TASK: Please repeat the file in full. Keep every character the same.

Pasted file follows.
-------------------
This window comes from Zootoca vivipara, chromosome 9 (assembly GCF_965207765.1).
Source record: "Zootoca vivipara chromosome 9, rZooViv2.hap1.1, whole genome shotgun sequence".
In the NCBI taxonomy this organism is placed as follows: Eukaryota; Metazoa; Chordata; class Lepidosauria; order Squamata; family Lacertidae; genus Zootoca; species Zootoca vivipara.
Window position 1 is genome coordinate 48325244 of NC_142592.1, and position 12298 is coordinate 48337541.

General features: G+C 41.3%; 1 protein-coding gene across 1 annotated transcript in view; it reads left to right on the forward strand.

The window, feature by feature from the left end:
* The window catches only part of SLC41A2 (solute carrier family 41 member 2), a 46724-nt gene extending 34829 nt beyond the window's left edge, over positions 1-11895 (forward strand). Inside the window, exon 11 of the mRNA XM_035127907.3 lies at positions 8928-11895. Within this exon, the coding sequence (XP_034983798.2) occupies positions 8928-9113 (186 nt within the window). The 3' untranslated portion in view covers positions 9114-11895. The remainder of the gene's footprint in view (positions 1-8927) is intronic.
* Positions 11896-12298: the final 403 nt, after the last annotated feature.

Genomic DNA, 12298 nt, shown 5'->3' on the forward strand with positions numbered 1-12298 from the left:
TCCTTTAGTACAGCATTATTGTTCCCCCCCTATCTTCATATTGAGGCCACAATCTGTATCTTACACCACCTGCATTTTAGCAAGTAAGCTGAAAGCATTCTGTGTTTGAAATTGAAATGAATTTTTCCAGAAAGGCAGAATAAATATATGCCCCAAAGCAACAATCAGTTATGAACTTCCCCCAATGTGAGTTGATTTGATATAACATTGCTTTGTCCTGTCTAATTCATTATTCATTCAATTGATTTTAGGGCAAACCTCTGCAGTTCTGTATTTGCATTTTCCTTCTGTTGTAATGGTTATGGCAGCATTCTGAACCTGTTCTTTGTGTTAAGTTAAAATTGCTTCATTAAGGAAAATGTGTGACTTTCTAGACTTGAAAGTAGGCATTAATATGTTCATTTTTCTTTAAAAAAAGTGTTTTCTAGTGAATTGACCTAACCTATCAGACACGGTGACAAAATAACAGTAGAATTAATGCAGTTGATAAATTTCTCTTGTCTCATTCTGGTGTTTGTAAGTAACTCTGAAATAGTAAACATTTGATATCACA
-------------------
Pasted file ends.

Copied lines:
This window comes from Zootoca vivipara, chromosome 9 (assembly GCF_965207765.1).
Source record: "Zootoca vivipara chromosome 9, rZooViv2.hap1.1, whole genome shotgun sequence".
In the NCBI taxonomy this organism is placed as follows: Eukaryota; Metazoa; Chordata; class Lepidosauria; order Squamata; family Lacertidae; genus Zootoca; species Zootoca vivipara.
Window position 1 is genome coordinate 48325244 of NC_142592.1, and position 12298 is coordinate 48337541.

General features: G+C 41.3%; 1 protein-coding gene across 1 annotated transcript in view; it reads left to right on the forward strand.

The window, feature by feature from the left end:
* The window catches only part of SLC41A2 (solute carrier family 41 member 2), a 46724-nt gene extending 34829 nt beyond the window's left edge, over positions 1-11895 (forward strand). Inside the window, exon 11 of the mRNA XM_035127907.3 lies at positions 8928-11895. Within this exon, the coding sequence (XP_034983798.2) occupies positions 8928-9113 (186 nt within the window). The 3' untranslated portion in view covers positions 9114-11895. The remainder of the gene's footprint in view (positions 1-8927) is intronic.
* Positions 11896-12298: the final 403 nt, after the last annotated feature.

Genomic DNA, 12298 nt, shown 5'->3' on the forward strand with positions numbered 1-12298 from the left:
TCCTTTAGTACAGCATTATTGTTCCCCCCCTATCTTCATATTGAGGCCACAATCTGTATCTTACACCACCTGCATTTTAGCAAGTAAGCTGAAAGCATTCTGTGTTTGAAATTGAAATGAATTTTTCCAGAAAGGCAGAATAAATATATGCCCCAAAGCAACAATCAGTTATGAACTTCCCCCAATGTGAGTTGATTTGATATAACATTGCTTTGTCCTGTCTAATTCATTATTCATTCAATTGATTTTAGGGCAAACCTCTGCAGTTCTGTATTTGCATTTTCCTTCTGTTGTAATGGTTATGGCAGCATTCTGAACCTGTTCTTTGTGTTAAGTTAAAATTGCTTCATTAAGGAAAATGTGTGACTTTCTAGACTTGAAAGTAGGCATTAATATGTTCATTTTTCTTTAAAAAAAGTGTTTTCTAGTGAATTGACCTAACCTATCAGACACGGTGACAAAATAACAGTAGAATTAATGCAGTTGATAAATTTCTCTTGTCTCATTCTGGTGTTTGTAAGTAACTCTGAAATAGTAAACATTTGATATCACA